First of all, you need to ensure that you’re using good quality cards. $5 cards off eBay are not suitable. You should be using high quality cards for the best results, preferable microSDHC type cards. These have superior error correction, and are much faster than cheaper cards.
Similarly, the card you select for your Raspberry Pi should have the highest rating you can afford. For instance, I use cards with a 10 rating. This tells me that the card can transfer data at a minimum of 10MB/s — ideal! Check our guide to choosing the right SD card for further help.
Looking after your microSD card is vital. One of the ways in which cards are misused is when it comes to switching off the Raspberry Pi. In short: do not unplug the Pi without first shutting down.
If the operating system is running when you disconnect the power, you risk corrupting the operating system, and even shorting a sector on your microSD card. The way around this is to always use the safe shutdown option in your chosen operating system. You’ll find a desktop button for this, but you can also use this command:
sudo shutdown -h now
This is one of the key commands every Raspberry Pi user should know. You can also time the shutdown:
sudo shutdown -h 12:01
This will shut your Raspberry Pi down safely at one minute past 12.
If you’re concerned about data on your Raspberry Pi, and want to maintain a level of continuity between projects, it’s a good idea to back up. See our guide to cloning your Raspberry Pi’s microSD card for more information.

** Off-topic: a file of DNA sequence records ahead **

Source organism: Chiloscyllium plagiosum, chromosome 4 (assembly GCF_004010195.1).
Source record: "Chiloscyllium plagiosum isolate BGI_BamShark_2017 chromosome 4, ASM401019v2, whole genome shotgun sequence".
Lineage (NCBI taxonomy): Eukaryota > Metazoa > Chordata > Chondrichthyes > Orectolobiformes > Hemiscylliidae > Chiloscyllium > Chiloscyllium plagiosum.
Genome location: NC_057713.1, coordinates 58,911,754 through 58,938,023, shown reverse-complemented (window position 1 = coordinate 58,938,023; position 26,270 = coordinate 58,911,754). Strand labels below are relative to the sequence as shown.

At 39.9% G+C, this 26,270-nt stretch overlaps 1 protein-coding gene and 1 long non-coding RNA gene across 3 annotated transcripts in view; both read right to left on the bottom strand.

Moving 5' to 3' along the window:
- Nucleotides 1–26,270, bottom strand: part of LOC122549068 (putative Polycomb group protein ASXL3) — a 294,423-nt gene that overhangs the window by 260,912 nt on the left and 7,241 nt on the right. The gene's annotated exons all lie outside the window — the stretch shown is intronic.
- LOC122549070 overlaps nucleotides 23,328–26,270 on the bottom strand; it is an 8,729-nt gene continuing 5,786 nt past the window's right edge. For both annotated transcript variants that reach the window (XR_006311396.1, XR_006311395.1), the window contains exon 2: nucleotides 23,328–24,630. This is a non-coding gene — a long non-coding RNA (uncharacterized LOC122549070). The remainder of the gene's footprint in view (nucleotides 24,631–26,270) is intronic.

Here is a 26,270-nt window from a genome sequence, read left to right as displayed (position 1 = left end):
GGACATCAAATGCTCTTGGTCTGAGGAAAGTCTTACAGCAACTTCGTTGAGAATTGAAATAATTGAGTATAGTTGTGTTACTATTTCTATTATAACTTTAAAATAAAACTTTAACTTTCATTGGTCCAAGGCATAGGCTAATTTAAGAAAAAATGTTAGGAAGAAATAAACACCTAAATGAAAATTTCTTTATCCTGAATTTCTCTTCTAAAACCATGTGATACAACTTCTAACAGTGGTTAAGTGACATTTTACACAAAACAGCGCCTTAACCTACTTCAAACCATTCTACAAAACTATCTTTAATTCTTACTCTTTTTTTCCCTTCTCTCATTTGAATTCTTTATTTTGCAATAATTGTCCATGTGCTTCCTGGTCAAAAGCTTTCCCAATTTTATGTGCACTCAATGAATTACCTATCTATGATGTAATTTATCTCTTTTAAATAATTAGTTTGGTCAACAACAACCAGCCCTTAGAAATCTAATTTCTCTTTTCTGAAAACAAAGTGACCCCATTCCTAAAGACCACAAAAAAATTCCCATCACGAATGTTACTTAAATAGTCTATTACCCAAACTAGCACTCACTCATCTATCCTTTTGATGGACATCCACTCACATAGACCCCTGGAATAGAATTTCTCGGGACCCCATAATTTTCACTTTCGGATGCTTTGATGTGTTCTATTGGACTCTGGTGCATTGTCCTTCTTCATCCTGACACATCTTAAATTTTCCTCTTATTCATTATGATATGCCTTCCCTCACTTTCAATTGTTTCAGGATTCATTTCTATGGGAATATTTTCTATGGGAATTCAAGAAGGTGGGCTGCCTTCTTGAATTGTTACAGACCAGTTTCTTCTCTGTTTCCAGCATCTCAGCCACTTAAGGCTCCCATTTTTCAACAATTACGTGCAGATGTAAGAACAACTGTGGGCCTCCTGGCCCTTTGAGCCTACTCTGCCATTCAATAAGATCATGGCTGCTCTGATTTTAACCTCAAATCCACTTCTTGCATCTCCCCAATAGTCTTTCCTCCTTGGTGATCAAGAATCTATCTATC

6. Run From USB/HDD
You probably know that the Raspberry Pi boots from the microSD card. But did you know that it can be reconfigured, and the OS boot from a USB device? If you have a spare USB flash memory stick, or hard disk drive, this may prove useful.
It will certainly speed up booting, and make performance more reliable, while expanding the storage capacity of the Pi. This will only work on a Raspberry Pi 3. If you have this version of the board, you should certainly try this out.
In short, it means you can change the Raspberry Pi’s boot mode in Raspbian, then format the new storage and copy the key files from the microSD card. The card will still be required for the initial boot sequence, but everything else is then run from the USB device. See our full guide on how to boot your Pi from USB, and improve your Raspberry Pi’s performance considerably!
7. Take It Easy, Don’t Push Your Pi
Finally, consider what it is you’re using your Raspberry Pi for. Is it really suitable for that little computer? Isn’t it time you stopped using a Raspberry Pi for everything?
After all, it’s just a credit card sized computer. It does a lot for the size, and puts many of the PCs you were using 20 years ago to shame. But that doesn’t mean that you should employ a Raspberry Pi for every single project.
Other devices are available. Some projects may work better with a full PC, or laptop. Others might be improved by switching to a smartphone or tablet. Or another single board computer (SBC) entirely. So, even with overclocking, a superior power supply and top-end microSD card, make sure your Raspberry Pi is the right device for the project. That’s arguably the best way to get top performance out of it.
How Do You Get the Most Out of Your Raspberry Pi?
By working your way through these tips and tricks, you’ll soon have a much faster Raspberry Pi. While intended for desktop use, many of these tips can be transferred to other uses. Here’s a reminder:
- Use a reliable power supply
- Install a lightweight distro
- Try overclocking!
- Look after your SD card
- Run the OS from a USB stick or HDD
- Don’t do too much at once
Do you get the most out of your Raspberry Pi? Does it run well, or have you had to make sacrifices? Tell us in the comments below!